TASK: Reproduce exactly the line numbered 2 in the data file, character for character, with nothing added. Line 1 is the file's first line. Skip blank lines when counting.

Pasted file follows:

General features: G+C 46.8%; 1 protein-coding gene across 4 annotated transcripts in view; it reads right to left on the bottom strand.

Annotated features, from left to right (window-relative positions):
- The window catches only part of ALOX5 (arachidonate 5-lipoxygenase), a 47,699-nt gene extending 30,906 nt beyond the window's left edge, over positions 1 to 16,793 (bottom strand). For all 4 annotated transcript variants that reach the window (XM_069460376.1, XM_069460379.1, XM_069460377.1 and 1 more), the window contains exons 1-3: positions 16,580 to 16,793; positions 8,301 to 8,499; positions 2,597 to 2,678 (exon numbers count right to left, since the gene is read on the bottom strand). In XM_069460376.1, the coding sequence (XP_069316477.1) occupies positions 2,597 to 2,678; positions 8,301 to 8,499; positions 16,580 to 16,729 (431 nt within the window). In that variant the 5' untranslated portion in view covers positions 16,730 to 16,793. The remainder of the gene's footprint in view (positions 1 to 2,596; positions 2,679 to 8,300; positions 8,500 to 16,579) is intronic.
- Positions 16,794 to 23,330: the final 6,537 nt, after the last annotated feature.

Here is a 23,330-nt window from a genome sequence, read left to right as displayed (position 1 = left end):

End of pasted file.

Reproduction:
Annotated features, from left to right (window-relative positions):